“Raya and the Last Dragon”: A fresh Disney princess movie


Photo from Disney+

Raya and the Last Dragon is a movie for fans of all genres and tells a visually and emotionally compelling story.

Elliu Huang, Managing Editor

Another story of a princess who finds love on a crazy, magical adventure? Nope. Packed with action scenes and touching moments with the help of well-developed characters and exquisite animation, “Raya and the Last Dragon” is a movie for fans of all genres and tells a visually and emotionally compelling story.

As the chief’s daughter and protector of a dragon gem that wards off the Druun, ethereal spirits that turn people to stone, Raya, voiced by Kelly Marie Tran, trains to be a skilled warrior to protect the gem and her tribe. When the Druun are accidentally released, Raya teams up with Sisu, the last dragon voiced by Awkwafina, and lonely characters from other tribes to save the world.

The movie focuses heavily on action as Raya travels around the different tribes of the fictional world of Kumandra collecting the gem pieces. Namaari, the main antagonist and source of Raya’s distrust, chases Raya throughout the movie, and the fluid animation beautifully captures the intensity in each of their battles. Their frequent encounters never feel repetitive as each battle is unique. The settings vary from water to land, and they use a vast array of weapons and martial arts techniques to settle their disputes. 

While the fight sequences are engaging, the exposition and characters are the heart of the movie. Raya’s source of distrust and main conflict are rooted in a tragic childhood betrayal. Raya is not only traumatized by the betrayal of her new friend, Namaari, but also the loss of her father and entire tribe. Even more heartbreaking is the fear and sorrow in Raya’s eyes as she watches her father sacrifice himself to save her. Raya’s traumatic backstory sharply contrasts those of other Disney characters and provides for an intriguing, fresh story.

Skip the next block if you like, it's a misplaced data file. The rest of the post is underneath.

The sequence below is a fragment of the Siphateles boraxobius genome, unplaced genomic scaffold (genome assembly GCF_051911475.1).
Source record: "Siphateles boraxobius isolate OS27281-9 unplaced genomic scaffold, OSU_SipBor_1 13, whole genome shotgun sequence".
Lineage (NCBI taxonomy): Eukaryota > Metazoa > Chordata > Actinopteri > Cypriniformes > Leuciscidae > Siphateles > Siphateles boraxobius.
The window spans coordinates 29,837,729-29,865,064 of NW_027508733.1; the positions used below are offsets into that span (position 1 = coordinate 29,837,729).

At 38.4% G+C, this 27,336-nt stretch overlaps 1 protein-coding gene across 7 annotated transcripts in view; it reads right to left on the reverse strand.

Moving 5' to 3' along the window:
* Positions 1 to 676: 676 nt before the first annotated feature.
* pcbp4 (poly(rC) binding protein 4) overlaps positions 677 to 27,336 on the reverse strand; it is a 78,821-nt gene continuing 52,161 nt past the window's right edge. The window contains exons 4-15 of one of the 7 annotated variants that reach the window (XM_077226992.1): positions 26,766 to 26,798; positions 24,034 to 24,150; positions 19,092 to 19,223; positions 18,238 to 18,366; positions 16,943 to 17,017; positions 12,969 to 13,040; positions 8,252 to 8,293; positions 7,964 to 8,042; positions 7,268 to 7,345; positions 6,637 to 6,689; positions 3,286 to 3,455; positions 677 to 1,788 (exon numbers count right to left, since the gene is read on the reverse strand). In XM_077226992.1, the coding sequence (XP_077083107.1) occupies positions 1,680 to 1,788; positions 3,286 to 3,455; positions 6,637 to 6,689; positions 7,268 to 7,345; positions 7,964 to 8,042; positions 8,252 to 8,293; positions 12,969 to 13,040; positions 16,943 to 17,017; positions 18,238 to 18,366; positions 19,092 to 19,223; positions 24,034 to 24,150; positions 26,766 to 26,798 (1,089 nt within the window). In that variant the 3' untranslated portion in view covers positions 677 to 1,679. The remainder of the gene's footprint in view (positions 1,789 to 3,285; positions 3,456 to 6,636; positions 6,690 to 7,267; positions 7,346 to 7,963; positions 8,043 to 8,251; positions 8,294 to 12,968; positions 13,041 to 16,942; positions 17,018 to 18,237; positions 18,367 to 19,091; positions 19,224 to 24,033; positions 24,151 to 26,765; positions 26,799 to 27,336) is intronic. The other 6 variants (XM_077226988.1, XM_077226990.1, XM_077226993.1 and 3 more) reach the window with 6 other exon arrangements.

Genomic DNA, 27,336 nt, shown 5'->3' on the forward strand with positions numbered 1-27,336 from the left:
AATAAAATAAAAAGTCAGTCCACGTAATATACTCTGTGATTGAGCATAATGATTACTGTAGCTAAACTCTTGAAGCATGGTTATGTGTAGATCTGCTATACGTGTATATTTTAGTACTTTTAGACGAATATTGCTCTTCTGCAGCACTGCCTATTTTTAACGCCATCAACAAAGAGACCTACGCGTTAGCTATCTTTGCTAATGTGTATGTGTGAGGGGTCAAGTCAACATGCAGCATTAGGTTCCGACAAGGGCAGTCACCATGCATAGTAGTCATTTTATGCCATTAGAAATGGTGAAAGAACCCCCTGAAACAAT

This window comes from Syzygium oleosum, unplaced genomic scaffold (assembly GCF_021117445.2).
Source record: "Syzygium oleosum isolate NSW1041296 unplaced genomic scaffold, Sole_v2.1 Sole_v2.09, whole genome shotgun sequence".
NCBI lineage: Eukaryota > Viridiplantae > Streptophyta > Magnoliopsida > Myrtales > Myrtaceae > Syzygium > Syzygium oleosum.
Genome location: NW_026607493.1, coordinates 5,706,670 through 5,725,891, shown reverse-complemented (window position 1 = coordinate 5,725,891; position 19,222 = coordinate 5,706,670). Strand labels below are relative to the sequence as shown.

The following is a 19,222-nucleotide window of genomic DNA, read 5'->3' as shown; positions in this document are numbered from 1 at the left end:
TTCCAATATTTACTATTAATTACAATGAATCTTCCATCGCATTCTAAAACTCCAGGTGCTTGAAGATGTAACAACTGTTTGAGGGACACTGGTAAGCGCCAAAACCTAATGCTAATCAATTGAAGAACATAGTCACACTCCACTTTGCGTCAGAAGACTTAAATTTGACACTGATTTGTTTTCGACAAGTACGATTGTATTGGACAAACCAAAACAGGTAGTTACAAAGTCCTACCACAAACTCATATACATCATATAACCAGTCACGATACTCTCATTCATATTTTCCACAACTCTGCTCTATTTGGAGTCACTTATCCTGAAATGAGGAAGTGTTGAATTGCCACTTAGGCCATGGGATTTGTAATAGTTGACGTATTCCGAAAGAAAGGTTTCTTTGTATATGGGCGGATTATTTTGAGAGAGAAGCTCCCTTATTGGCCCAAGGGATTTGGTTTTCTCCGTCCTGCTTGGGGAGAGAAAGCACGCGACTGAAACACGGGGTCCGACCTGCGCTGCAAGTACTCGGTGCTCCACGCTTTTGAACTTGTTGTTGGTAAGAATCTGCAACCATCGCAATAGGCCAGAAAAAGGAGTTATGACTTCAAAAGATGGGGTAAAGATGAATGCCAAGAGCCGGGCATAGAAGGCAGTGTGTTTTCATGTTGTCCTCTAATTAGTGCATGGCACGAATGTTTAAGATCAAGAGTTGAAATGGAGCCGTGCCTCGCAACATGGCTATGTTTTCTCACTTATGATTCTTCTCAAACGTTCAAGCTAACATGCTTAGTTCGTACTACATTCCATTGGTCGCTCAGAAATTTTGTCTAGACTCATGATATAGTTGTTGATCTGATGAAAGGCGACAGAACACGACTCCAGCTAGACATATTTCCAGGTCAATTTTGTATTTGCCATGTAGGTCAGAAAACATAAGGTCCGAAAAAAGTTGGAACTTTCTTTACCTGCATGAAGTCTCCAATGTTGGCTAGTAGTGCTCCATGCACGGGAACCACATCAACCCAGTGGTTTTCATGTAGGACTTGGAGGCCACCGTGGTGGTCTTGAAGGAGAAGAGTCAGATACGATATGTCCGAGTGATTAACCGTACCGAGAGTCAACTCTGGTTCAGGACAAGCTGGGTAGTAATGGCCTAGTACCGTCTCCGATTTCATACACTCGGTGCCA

Along her quest to find all the pieces of the gem in order to save those turned into stone by the Druun, Raya finds Sisu, who is naive and continually challenges Raya’s view of the world. Raya then meets Boun, captain of the boat and chef of the restaurant; Little Noi, also jokingly known as the con baby; and Tong, a lonely survivor hiding behind a barbaric, axe-wielding facade. All the characters come from diverse backgrounds but share one major detail in their backstory: they lost their family to the Druun. The scene with them floating flowers down the river in honor of their loved ones beautifully expresses the loss and sorrow, making Raya’s quest more meaningful.

While the other characters share a connection and help Raya overcome her trust issues, Namaari’s development does not fit well in the movie. Her role as the antagonist is flawed and may even be detrimental to the moral of the story. Trust is a two-way street, and both parties have to put in equal effort to heal the rift. Raya randomly decides to trust Namaari in a key moment even though she has barely done anything to reconcile with Raya after the betrayal. In fact, she blames Raya when things go wrong. 

Although Namaari’s character is poorly developed, “Raya and the Last Dragon” sets itself apart from other Disney princess movies. There’s a nice balance between action and emotion, and the often dark tone and wonderful animation complement the story well, making this a compelling story for viewers of all ages.